To simplify unconscionably, Sunnism is a legalistic, ritualized interpretation of Islam, Shi'ism is a spiritual interpretation. Shi'ites are seekers. But unlike in the West, being a seeker does give you license to free thought. On the contrary, Shi'ism starts from the shahada -- the statement of witness: "There is no God but God, and Mohammed is his prophet." To unfold all that it contains one needs a prophet. There is only one prophet, the Imam, at any one time, and only through him can one learn the true meaning. Reason, starting from the shahada, requires a sacrifice of free thought to the Imam's guidance. This is the doctrine of ta'lim. Whereas the Sunni scholars are many and none are authoritative, the Shi'a have only one infallible Imam who has the same office as Mohammed, and he is recognized through a sign the previous Imam made, a nass. The Imam is chosen by the previous Imam all the way back to Mohammed, whom God chose. The Imam's interpretations were in the form of rational arguments. Unlike in Christianity, nothing is left to faith other than acceptance of the shahada. The rest flows from that through an admittedly medieval form of reason. One member of an early Shi'ite da'wa, Hasan, derived the whole of Islam from the shahada.

Shi'ism itself broke into many sects over just who the Imam was. Once they diverge they continue to diverge as each Imam in each sect points out the next. Given the importance of the identity of the Imam there is no hope of real reconciliation even among these sects. The two largest sects are the Isma'ilis and the Twelvers. The Twelver Sect includes most of the Shi'ites in Iran and Iraq. Hodgson's book concerns, for the most part, the Isma'ilis, especially the Nizari. For both the Isma'ilis and the Twelvers authority descended in a line from the Imam at the head of a da'wa, a hierarchy of "summoners to allegiance," but for the Twelvers the Imam was in hiding. For all Shi'ite Sects the da'wa formed a complete hierarchy of the entire community.

The gradation of men in a centralized hierarchism of competence according to their level in the search for truth became a social principle in sharp contrast to the egalitarian principle of Sunnism, which rejected so far as possible any sort of ordained clergy, centering on the impersonal shar'ia instead, demanded of all alike. (3)

The Shi'a da'wa rested on the authority of the Imam, and his institutional position made any compromise between the Sunni and Shi'ite claims impossible.

The Sunni position rested on a series of historical events, but the Shi'ites, because of the autonomy of each Imam, saw history as circular. "History became a matter of types, each generation reproduced the recurrent archetypes so that each moment was complete within itself." (4) Since many of the Imams in the past suffered horribly, and the present is just a repeat of the past, Shi'ites expect to suffer at the hands of the apostates and often think that it helps them on their venture. Shock and awe can only strengthen their faith.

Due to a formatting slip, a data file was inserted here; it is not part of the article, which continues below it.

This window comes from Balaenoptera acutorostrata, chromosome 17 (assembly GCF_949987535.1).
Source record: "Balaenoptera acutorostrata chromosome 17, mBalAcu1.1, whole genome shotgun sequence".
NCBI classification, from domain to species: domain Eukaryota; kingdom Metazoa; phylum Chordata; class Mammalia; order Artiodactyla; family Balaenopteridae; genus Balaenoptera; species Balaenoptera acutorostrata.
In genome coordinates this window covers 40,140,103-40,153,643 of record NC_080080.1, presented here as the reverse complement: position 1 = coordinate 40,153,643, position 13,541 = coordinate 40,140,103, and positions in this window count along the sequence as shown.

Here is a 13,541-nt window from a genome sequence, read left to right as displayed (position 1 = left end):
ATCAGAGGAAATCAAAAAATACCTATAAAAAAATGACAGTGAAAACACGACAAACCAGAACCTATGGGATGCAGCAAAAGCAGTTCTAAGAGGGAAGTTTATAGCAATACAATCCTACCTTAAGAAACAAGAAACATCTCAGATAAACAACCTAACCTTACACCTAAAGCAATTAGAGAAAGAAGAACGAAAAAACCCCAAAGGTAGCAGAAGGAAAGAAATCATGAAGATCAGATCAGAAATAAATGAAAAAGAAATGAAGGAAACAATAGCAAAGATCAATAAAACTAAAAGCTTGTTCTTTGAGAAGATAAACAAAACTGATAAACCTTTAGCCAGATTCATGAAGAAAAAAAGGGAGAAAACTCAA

The Twelvers believed there were only twelve Imams and that the last, the Mahdi, had occulted himself and would return at the right time and fill the earth with justice as it was now filled with wrong. "For now the faithful must practice what was called among the Shi'ites taqiyya, concealing their true allegiance from the worldly authorities lest persecution wipe out the faith." (5) It is through taqiyya that Shi'ites can sometimes live peacefully in Sunni-controlled communities -- e.g., Iraq. On the other hand, Sunnis, because of their catholicism, can sometimes allow Shi'ite enclaves within theirs. But for the Shi'ites, at least, this acceptance of apostate rule is always provisional. The authorities are never the real authorities. Also, obviously, real democracy is out of the question in a Shi'ite community. "The authority of the da'is and those below and above them, was officially fixed, not dependent upon popular fancy or a warlord's favor." (6) Any democratic government would be only taqiyya. The Imam is not and cannot be chosen by popular vote. The idea is completely alien.

The Shi'ites in both Iran and Iraq, being in large part Twelver Shi'ites, trace the Imam along the same line back to Ja'far as-Sadiq who died in 765 AD. They are part of the same community with the same da'wa. All Shi'ites agree that the true ruler is the Imam, and all the Twelvers look towards the return of the same Imam, Mahdi. So as long as these two countries remain separate, under different rulers, they are practicing taqiyya. But Muqtada al-Sadr has announced, by naming his militia the Mahdi Army, that taqiyya is at an end. Although the United States insists than Iran and Iraq are different countries, Twelver Shi'ism requires a single Imam, who is the ruler. As long as they remain Shi'ites the Twelvers will be seeking to unite the territory they control.